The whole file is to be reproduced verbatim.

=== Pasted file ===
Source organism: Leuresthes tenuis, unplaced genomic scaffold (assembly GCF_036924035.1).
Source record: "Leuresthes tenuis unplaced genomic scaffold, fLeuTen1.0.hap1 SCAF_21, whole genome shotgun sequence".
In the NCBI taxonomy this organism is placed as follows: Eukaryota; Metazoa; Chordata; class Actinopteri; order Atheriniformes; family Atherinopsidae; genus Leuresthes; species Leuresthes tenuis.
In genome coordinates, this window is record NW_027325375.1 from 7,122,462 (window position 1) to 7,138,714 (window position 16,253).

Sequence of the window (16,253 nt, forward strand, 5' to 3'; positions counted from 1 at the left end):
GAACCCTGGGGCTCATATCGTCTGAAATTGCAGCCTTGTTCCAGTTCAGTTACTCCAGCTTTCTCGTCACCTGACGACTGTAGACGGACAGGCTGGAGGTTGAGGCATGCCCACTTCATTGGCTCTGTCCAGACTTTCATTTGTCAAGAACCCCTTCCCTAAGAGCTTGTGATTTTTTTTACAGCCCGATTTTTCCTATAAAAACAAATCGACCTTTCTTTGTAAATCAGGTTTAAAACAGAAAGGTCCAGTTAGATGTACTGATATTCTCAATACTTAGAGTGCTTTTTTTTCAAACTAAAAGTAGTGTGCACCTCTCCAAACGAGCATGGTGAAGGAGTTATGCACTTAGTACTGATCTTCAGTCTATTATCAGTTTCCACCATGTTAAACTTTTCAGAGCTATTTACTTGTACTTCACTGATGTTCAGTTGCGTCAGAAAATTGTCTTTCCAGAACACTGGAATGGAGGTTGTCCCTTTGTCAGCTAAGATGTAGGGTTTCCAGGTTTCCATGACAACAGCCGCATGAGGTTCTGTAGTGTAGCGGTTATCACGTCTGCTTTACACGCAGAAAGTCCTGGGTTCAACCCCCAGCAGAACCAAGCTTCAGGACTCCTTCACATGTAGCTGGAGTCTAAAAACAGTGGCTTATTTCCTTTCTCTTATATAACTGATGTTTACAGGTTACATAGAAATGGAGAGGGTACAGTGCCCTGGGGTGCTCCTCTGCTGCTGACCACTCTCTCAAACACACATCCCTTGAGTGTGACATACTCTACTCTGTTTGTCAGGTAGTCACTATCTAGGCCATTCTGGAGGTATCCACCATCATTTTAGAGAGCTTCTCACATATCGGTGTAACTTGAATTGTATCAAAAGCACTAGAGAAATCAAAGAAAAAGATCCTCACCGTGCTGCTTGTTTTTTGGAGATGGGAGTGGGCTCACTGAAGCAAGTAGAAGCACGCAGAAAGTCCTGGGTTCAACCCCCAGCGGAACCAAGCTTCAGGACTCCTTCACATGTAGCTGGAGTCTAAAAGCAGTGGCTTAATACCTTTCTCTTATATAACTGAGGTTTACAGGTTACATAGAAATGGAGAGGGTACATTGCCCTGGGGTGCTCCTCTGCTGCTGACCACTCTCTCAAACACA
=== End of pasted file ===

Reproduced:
Source organism: Leuresthes tenuis, unplaced genomic scaffold (assembly GCF_036924035.1).
Source record: "Leuresthes tenuis unplaced genomic scaffold, fLeuTen1.0.hap1 SCAF_21, whole genome shotgun sequence".
In the NCBI taxonomy this organism is placed as follows: Eukaryota; Metazoa; Chordata; class Actinopteri; order Atheriniformes; family Atherinopsidae; genus Leuresthes; species Leuresthes tenuis.
In genome coordinates, this window is record NW_027325375.1 from 7,122,462 (window position 1) to 7,138,714 (window position 16,253).

Sequence of the window (16,253 nt, forward strand, 5' to 3'; positions counted from 1 at the left end):
GAACCCTGGGGCTCATATCGTCTGAAATTGCAGCCTTGTTCCAGTTCAGTTACTCCAGCTTTCTCGTCACCTGACGACTGTAGACGGACAGGCTGGAGGTTGAGGCATGCCCACTTCATTGGCTCTGTCCAGACTTTCATTTGTCAAGAACCCCTTCCCTAAGAGCTTGTGATTTTTTTTACAGCCCGATTTTTCCTATAAAAACAAATCGACCTTTCTTTGTAAATCAGGTTTAAAACAGAAAGGTCCAGTTAGATGTACTGATATTCTCAATACTTAGAGTGCTTTTTTTTCAAACTAAAAGTAGTGTGCACCTCTCCAAACGAGCATGGTGAAGGAGTTATGCACTTAGTACTGATCTTCAGTCTATTATCAGTTTCCACCATGTTAAACTTTTCAGAGCTATTTACTTGTACTTCACTGATGTTCAGTTGCGTCAGAAAATTGTCTTTCCAGAACACTGGAATGGAGGTTGTCCCTTTGTCAGCTAAGATGTAGGGTTTCCAGGTTTCCATGACAACAGCCGCATGAGGTTCTGTAGTGTAGCGGTTATCACGTCTGCTTTACACGCAGAAAGTCCTGGGTTCAACCCCCAGCAGAACCAAGCTTCAGGACTCCTTCACATGTAGCTGGAGTCTAAAAACAGTGGCTTATTTCCTTTCTCTTATATAACTGATGTTTACAGGTTACATAGAAATGGAGAGGGTACAGTGCCCTGGGGTGCTCCTCTGCTGCTGACCACTCTCTCAAACACACATCCCTTGAGTGTGACATACTCTACTCTGTTTGTCAGGTAGTCACTATCTAGGCCATTCTGGAGGTATCCACCATCATTTTAGAGAGCTTCTCACATATCGGTGTAACTTGAATTGTATCAAAAGCACTAGAGAAATCAAAGAAAAAGATCCTCACCGTGCTGCTTGTTTTTTGGAGATGGGAGTGGGCTCACTGAAGCAAGTAGAAGCACGCAGAAAGTCCTGGGTTCAACCCCCAGCGGAACCAAGCTTCAGGACTCCTTCACATGTAGCTGGAGTCTAAAAGCAGTGGCTTAATACCTTTCTCTTATATAACTGAGGTTTACAGGTTACATAGAAATGGAGAGGGTACATTGCCCTGGGGTGCTCCTCTGCTGCTGACCACTCTCTCAAACACA